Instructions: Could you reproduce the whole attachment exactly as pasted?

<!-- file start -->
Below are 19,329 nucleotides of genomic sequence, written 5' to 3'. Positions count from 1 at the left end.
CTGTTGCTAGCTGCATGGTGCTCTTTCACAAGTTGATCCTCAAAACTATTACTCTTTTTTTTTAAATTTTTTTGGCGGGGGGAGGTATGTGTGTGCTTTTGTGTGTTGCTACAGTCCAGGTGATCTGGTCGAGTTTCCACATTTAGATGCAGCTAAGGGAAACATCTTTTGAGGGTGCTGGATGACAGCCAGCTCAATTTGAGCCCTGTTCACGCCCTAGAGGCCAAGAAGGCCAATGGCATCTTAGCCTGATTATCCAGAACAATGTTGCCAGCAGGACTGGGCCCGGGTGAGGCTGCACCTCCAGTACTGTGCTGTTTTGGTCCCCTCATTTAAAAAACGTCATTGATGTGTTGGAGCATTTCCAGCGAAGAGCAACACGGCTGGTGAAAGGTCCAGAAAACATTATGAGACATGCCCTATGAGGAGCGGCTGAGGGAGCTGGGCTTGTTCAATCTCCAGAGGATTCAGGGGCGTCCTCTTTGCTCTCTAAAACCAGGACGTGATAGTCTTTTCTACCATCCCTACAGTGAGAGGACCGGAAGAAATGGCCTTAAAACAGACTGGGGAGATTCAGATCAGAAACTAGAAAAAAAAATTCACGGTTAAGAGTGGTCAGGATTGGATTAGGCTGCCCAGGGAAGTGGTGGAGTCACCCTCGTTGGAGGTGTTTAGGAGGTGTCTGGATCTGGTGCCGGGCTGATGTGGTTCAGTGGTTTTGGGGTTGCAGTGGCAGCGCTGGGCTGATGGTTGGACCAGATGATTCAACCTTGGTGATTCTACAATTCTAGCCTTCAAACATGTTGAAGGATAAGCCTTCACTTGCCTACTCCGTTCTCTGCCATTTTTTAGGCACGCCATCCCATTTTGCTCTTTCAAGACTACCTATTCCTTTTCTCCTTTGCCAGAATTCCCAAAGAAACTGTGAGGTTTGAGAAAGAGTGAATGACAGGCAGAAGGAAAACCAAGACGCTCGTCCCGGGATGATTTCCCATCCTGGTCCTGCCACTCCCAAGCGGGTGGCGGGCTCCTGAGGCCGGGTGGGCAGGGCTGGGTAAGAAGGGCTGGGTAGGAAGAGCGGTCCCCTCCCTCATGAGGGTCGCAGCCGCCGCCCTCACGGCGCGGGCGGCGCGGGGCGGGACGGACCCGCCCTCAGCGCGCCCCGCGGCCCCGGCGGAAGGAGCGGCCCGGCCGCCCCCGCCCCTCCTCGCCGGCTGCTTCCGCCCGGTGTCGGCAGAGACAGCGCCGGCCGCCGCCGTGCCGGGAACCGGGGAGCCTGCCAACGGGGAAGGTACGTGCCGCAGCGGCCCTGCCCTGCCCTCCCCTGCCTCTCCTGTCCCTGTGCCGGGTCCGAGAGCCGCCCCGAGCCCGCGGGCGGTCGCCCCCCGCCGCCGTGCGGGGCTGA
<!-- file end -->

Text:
Below are 19,329 nucleotides of genomic sequence, written 5' to 3'. Positions count from 1 at the left end.
CTGTTGCTAGCTGCATGGTGCTCTTTCACAAGTTGATCCTCAAAACTATTACTCTTTTTTTTTAAATTTTTTTGGCGGGGGGAGGTATGTGTGTGCTTTTGTGTGTTGCTACAGTCCAGGTGATCTGGTCGAGTTTCCACATTTAGATGCAGCTAAGGGAAACATCTTTTGAGGGTGCTGGATGACAGCCAGCTCAATTTGAGCCCTGTTCACGCCCTAGAGGCCAAGAAGGCCAATGGCATCTTAGCCTGATTATCCAGAACAATGTTGCCAGCAGGACTGGGCCCGGGTGAGGCTGCACCTCCAGTACTGTGCTGTTTTGGTCCCCTCATTTAAAAAACGTCATTGATGTGTTGGAGCATTTCCAGCGAAGAGCAACACGGCTGGTGAAAGGTCCAGAAAACATTATGAGACATGCCCTATGAGGAGCGGCTGAGGGAGCTGGGCTTGTTCAATCTCCAGAGGATTCAGGGGCGTCCTCTTTGCTCTCTAAAACCAGGACGTGATAGTCTTTTCTACCATCCCTACAGTGAGAGGACCGGAAGAAATGGCCTTAAAACAGACTGGGGAGATTCAGATCAGAAACTAGAAAAAAAAATTCACGGTTAAGAGTGGTCAGGATTGGATTAGGCTGCCCAGGGAAGTGGTGGAGTCACCCTCGTTGGAGGTGTTTAGGAGGTGTCTGGATCTGGTGCCGGGCTGATGTGGTTCAGTGGTTTTGGGGTTGCAGTGGCAGCGCTGGGCTGATGGTTGGACCAGATGATTCAACCTTGGTGATTCTACAATTCTAGCCTTCAAACATGTTGAAGGATAAGCCTTCACTTGCCTACTCCGTTCTCTGCCATTTTTTAGGCACGCCATCCCATTTTGCTCTTTCAAGACTACCTATTCCTTTTCTCCTTTGCCAGAATTCCCAAAGAAACTGTGAGGTTTGAGAAAGAGTGAATGACAGGCAGAAGGAAAACCAAGACGCTCGTCCCGGGATGATTTCCCATCCTGGTCCTGCCACTCCCAAGCGGGTGGCGGGCTCCTGAGGCCGGGTGGGCAGGGCTGGGTAAGAAGGGCTGGGTAGGAAGAGCGGTCCCCTCCCTCATGAGGGTCGCAGCCGCCGCCCTCACGGCGCGGGCGGCGCGGGGCGGGACGGACCCGCCCTCAGCGCGCCCCGCGGCCCCGGCGGAAGGAGCGGCCCGGCCGCCCCCGCCCCTCCTCGCCGGCTGCTTCCGCCCGGTGTCGGCAGAGACAGCGCCGGCCGCCGCCGTGCCGGGAACCGGGGAGCCTGCCAACGGGGAAGGTACGTGCCGCAGCGGCCCTGCCCTGCCCTCCCCTGCCTCTCCTGTCCCTGTGCCGGGTCCGAGAGCCGCCCCGAGCCCGCGGGCGGTCGCCCCCCGCCGCCGTGCGGGGCTGA